5. A book with a title claiming tier 1 operators will never shoot as good as you if you buy the book and do as instructed.

    I pass.

  6. I can’t take tips when the grammar and spelling involved are this bad. Doesn’t inspire confidence. I just can’t do it.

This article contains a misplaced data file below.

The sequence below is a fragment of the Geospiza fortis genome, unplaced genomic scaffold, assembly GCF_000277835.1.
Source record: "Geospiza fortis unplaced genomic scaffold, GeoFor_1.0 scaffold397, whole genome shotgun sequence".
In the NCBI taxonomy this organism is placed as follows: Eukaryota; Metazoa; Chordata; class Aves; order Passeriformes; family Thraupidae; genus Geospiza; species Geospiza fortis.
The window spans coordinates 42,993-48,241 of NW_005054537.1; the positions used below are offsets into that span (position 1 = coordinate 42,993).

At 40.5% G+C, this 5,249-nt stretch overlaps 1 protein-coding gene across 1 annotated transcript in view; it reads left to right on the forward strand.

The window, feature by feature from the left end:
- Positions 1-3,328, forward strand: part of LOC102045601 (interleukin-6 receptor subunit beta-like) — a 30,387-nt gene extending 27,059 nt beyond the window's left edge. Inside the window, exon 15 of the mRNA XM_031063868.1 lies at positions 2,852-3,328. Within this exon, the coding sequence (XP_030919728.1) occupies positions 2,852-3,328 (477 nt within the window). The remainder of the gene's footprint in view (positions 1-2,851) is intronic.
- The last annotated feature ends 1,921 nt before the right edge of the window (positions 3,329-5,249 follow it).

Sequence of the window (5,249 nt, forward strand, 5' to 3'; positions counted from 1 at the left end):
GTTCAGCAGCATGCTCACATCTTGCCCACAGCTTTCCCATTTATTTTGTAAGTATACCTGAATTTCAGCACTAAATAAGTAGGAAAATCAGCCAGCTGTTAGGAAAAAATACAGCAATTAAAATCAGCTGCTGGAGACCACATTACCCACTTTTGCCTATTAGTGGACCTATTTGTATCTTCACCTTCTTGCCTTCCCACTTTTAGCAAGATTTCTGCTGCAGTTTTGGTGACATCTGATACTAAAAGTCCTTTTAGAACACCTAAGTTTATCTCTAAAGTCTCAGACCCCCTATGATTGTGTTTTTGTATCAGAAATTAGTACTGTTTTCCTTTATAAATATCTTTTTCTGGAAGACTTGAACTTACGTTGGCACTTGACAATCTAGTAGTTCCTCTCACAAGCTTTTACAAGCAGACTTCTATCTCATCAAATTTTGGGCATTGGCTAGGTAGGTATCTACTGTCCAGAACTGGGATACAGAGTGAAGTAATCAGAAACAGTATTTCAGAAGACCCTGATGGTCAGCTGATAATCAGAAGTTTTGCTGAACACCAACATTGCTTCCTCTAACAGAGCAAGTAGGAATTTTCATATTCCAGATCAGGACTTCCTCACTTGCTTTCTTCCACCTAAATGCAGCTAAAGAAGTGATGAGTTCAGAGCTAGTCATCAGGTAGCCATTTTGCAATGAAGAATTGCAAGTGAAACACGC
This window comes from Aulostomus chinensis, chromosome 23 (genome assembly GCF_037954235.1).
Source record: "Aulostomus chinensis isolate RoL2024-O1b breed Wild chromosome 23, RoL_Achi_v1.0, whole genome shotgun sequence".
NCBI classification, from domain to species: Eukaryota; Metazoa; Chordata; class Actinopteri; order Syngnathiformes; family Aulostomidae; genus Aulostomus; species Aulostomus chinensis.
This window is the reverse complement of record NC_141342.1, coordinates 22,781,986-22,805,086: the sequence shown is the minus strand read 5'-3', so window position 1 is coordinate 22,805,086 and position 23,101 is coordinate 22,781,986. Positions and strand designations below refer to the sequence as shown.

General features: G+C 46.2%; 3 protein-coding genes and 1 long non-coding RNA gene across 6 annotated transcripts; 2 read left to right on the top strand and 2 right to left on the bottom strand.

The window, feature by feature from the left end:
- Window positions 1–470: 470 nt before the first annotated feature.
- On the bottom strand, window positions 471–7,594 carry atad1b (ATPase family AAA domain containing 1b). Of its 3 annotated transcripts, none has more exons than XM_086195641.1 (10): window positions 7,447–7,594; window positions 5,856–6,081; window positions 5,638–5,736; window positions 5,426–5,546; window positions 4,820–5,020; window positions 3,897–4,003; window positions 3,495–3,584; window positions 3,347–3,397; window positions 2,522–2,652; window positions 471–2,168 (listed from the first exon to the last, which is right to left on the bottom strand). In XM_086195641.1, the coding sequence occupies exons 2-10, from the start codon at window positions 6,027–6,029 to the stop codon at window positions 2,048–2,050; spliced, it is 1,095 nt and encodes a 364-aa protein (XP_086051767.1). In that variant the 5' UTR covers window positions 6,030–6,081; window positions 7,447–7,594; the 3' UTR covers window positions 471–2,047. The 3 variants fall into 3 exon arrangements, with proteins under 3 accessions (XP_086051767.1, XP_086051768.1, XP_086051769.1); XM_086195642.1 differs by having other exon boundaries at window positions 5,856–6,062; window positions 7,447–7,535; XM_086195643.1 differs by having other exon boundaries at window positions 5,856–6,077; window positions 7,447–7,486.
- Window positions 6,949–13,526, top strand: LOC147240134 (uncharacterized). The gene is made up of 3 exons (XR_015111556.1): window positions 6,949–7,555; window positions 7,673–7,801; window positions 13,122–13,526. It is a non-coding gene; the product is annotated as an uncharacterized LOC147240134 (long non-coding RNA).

7. I received my training from a retired Navy seal. He owns and runs the range I used, offers classes for free to those that ask and if he can get a class of at least four people minimum together. He offers everything from basics to more advanced tactical-orientated, along with first-aid and legalities hes got that training too. Shortest classes are the basics and conceal carry, these are two 6 hour days – the longest is six days rain-shine-hot-cold-day-night, gotta take time off from work to do it, 6 hour days average – lots and lots of practice in the classes. You bring your own guns, ammo, gear, meals, drinks, snacks. Gear is that approved for the class, almost 75% of the holsters people buy are not approved but he tells you want you need and points out several different sources for a proper holster for the class – mall ninja or tacti-cool need not apply. Approved pistols for the classes are Glock or Sig 9mm or .40 cal with factory stock standard triggers, sub-compact not allowed, no lights except in the advanced courses, night sights are ok. Approved rifles for the class are AR platform, 5.56 or 7.62, must use standard milspec trigger – no scopes or LPVO but red dots ok but must have iron sights too at full co-witness. The classes are usually at least 20 people average, sometimes maybe two or three classes running at a time at various stages. He’s got two currently serving Navy seals, one of them his son, that work with him at times when they are in town, and some more currently serving special operator types from the local base, and some retired law enforcement and a couple of doctors and paramedics and a couple of lawyers – all devoting time to teach. The instructors say it, you do it – it is not a ‘discussion’ – you got questions then ask, you need help then ask, you don’t listen you leave, you fail the small incremental tests along the way through the class’s you leave. A lot of people go back for the classes for refresher purposes, I’ll be doing this again early next year. He’s got five ‘principals’ he uses for the classes and they are among the very first things started with on the first day of class, they are jokingly called the ‘screw rules’: